Malaysia is a federal constitutional monarchy in Southeast Asia. It consists of thirteen states and three federal territories.
The capital city is Kuala Lumpur, while Putrajaya is the seat of the federal government. Malaysia is located near the equator and has a tropical climate. It has a biodiverse range of flora and fauna, and is considered one of the 17 megadiverse countries. Malaysia contains numerous islands, the largest of which is Labuan. The local climate is equatorial and characterised by the annual southwest (April to October) and northeast (October to February) monsoons. The temperature is moderated by the presence of the surrounding oceans. Humidity is usually high. Kuala Lumpur is the official capital and the largest city in Malaysia. Putrajaya is the federal administrative capital. Although many executive and judicial branches of the federal government have moved there (to ease growing congestion within Kuala Lumpur), Kuala Lumpur is still recognised as the country's legislative capital since it houses the seat of the Parliament of Malaysia. It is also the main commercial and financial centre of the country.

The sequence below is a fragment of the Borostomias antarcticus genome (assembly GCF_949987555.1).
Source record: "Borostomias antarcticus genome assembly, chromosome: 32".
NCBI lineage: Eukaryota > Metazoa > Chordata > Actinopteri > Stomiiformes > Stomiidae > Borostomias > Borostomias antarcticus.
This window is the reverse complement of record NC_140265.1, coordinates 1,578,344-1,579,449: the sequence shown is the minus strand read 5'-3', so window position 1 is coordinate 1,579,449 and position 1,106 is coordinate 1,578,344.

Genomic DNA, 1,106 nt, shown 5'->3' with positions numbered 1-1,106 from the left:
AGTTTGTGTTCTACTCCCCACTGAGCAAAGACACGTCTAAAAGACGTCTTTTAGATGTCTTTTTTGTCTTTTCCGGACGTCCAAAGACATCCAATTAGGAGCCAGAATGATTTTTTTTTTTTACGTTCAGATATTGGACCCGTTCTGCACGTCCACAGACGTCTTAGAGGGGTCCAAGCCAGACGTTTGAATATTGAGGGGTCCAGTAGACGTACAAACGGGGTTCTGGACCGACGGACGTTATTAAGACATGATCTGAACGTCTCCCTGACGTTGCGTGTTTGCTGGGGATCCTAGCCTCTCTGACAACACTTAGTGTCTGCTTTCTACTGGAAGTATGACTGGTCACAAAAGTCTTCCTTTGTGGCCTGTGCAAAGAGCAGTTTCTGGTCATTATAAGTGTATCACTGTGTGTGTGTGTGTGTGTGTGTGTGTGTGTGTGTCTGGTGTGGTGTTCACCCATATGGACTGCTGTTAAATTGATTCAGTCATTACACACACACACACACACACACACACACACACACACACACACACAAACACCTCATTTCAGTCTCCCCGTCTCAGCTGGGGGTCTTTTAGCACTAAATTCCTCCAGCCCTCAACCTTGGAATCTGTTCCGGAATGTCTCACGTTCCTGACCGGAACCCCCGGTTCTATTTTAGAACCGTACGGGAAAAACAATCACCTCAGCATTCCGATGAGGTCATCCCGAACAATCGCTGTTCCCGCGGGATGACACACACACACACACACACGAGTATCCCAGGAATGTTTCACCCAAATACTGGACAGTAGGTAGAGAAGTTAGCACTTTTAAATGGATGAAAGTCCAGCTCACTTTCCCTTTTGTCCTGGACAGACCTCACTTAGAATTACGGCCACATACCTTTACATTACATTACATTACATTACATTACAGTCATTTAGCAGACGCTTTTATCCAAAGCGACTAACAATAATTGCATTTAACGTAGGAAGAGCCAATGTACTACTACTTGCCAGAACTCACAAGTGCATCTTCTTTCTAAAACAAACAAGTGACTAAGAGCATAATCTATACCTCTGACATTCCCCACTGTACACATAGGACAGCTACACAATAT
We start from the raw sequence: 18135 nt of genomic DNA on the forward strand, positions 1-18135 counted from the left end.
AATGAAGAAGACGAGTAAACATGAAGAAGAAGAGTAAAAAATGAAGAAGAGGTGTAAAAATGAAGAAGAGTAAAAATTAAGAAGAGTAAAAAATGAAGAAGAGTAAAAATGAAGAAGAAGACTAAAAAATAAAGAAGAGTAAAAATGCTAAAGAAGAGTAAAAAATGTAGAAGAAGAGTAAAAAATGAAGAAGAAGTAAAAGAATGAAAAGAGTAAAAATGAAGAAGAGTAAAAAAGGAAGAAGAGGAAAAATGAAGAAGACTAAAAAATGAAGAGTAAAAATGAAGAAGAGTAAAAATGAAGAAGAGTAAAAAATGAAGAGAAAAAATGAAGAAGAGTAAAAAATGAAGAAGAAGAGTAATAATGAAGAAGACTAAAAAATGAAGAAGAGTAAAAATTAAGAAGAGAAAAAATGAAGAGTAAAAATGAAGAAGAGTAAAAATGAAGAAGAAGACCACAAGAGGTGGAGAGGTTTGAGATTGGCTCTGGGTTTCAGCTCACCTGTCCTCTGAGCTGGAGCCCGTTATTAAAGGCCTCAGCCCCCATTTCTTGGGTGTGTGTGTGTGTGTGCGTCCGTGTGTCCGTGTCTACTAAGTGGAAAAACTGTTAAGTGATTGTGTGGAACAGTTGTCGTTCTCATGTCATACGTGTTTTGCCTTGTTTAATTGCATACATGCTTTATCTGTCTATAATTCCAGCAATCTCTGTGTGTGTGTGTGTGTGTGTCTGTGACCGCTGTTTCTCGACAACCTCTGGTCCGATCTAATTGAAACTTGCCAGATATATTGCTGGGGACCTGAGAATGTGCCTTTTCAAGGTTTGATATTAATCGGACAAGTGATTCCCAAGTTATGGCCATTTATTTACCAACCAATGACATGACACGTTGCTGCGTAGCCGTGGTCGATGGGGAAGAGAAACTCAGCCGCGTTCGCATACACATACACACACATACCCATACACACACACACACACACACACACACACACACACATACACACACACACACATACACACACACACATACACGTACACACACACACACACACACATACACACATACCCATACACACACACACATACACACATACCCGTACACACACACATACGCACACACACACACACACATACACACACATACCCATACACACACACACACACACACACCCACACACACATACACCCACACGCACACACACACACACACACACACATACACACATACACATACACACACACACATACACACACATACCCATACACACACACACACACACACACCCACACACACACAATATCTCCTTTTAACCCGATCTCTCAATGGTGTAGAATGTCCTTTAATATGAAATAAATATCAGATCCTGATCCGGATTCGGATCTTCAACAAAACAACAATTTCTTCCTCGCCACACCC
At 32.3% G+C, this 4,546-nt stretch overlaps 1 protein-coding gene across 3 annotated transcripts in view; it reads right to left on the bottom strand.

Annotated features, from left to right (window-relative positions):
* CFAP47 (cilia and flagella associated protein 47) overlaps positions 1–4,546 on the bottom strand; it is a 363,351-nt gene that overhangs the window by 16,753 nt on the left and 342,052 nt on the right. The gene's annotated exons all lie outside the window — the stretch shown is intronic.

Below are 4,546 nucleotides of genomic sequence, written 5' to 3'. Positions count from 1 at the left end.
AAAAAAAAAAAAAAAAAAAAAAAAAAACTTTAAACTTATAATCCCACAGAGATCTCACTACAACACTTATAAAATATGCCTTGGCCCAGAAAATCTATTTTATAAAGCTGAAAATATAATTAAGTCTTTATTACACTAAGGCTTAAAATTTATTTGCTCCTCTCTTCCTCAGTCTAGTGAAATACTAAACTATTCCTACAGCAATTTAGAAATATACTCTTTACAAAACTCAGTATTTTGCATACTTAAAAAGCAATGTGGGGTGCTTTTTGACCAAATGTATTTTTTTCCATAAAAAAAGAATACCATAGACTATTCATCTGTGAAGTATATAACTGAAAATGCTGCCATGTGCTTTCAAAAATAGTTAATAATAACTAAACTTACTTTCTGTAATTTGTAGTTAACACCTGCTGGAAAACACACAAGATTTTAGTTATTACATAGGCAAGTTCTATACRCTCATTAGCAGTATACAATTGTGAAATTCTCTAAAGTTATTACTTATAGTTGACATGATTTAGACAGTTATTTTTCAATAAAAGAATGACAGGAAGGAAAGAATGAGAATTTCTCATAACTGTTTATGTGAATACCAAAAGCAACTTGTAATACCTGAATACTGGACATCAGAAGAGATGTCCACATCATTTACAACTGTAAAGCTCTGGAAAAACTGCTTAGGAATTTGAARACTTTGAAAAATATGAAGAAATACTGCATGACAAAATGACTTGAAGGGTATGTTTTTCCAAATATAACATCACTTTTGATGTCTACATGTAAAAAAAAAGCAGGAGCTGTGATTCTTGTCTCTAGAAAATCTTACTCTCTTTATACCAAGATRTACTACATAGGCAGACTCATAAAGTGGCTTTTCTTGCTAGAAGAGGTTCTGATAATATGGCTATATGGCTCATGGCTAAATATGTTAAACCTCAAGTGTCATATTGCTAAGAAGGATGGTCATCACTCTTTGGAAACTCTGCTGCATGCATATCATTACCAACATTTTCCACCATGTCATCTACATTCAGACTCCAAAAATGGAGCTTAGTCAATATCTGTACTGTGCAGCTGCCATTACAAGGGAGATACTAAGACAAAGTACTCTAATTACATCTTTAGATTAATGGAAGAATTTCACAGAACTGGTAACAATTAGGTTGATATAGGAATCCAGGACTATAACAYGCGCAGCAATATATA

Malaysia's foreign policy is based on the principle of neutrality and maintaining peaceful relations with all countries, regardless of their political system, and to further develop relations with other countries in the region. It attaches a high priority to the security and stability of Southeast Asia, and has tried to strengthen relations with other Islamic states.
Malaysia is a relatively open state-oriented and newly industrialised market economy. The state plays a significant but declining role in guiding economic activity through macroeconomic plans. Malaysia is an exporter of natural and agricultural resources, the most valuable exported resource being petroleum. At one time, it was the largest producer of tin, rubber and palm oil in the world. Manufacturing has a large influence in the country's economy, although Malaysia’s economic structure has been moving away from it. tourism has become Malaysia’s third largest source of income from foreign exchange, although it is threatened by the negative effects of the growing industrial economy, with large amounts of air and water pollution along with deforestation affecting tourism.